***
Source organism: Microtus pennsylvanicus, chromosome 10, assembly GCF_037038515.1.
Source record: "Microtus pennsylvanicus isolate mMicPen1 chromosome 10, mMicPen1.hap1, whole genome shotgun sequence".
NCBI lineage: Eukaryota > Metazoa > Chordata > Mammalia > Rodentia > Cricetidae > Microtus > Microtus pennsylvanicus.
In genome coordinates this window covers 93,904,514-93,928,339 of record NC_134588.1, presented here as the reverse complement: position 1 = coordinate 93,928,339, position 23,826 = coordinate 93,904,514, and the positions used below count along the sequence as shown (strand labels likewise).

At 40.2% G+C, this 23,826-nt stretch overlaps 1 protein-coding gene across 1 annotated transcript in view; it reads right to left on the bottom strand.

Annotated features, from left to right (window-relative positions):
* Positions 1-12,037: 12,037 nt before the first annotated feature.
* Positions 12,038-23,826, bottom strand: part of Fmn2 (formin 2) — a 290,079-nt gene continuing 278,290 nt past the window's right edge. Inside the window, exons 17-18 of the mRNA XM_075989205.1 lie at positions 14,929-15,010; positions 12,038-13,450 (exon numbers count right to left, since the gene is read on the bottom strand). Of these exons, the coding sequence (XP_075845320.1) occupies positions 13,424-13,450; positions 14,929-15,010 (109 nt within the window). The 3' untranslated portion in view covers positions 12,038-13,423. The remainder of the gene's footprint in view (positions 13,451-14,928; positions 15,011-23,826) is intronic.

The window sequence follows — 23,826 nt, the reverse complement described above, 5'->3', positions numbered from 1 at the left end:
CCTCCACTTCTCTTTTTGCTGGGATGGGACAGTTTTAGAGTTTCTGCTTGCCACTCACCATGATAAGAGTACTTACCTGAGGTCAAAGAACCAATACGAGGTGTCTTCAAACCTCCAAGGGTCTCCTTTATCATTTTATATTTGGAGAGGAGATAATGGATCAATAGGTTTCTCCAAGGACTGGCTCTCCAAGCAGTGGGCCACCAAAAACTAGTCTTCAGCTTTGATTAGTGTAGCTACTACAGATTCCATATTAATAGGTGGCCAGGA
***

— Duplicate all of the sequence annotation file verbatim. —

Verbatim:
Source organism: Microtus pennsylvanicus, chromosome 10, assembly GCF_037038515.1.
Source record: "Microtus pennsylvanicus isolate mMicPen1 chromosome 10, mMicPen1.hap1, whole genome shotgun sequence".
NCBI lineage: Eukaryota > Metazoa > Chordata > Mammalia > Rodentia > Cricetidae > Microtus > Microtus pennsylvanicus.
In genome coordinates this window covers 93,904,514-93,928,339 of record NC_134588.1, presented here as the reverse complement: position 1 = coordinate 93,928,339, position 23,826 = coordinate 93,904,514, and the positions used below count along the sequence as shown (strand labels likewise).

At 40.2% G+C, this 23,826-nt stretch overlaps 1 protein-coding gene across 1 annotated transcript in view; it reads right to left on the bottom strand.

Annotated features, from left to right (window-relative positions):
* Positions 1-12,037: 12,037 nt before the first annotated feature.
* Positions 12,038-23,826, bottom strand: part of Fmn2 (formin 2) — a 290,079-nt gene continuing 278,290 nt past the window's right edge. Inside the window, exons 17-18 of the mRNA XM_075989205.1 lie at positions 14,929-15,010; positions 12,038-13,450 (exon numbers count right to left, since the gene is read on the bottom strand). Of these exons, the coding sequence (XP_075845320.1) occupies positions 13,424-13,450; positions 14,929-15,010 (109 nt within the window). The 3' untranslated portion in view covers positions 12,038-13,423. The remainder of the gene's footprint in view (positions 13,451-14,928; positions 15,011-23,826) is intronic.

The window sequence follows — 23,826 nt, the reverse complement described above, 5'->3', positions numbered from 1 at the left end:
CCTCCACTTCTCTTTTTGCTGGGATGGGACAGTTTTAGAGTTTCTGCTTGCCACTCACCATGATAAGAGTACTTACCTGAGGTCAAAGAACCAATACGAGGTGTCTTCAAACCTCCAAGGGTCTCCTTTATCATTTTATATTTGGAGAGGAGATAATGGATCAATAGGTTTCTCCAAGGACTGGCTCTCCAAGCAGTGGGCCACCAAAAACTAGTCTTCAGCTTTGATTAGTGTAGCTACTACAGATTCCATATTAATAGGTGGCCAGGA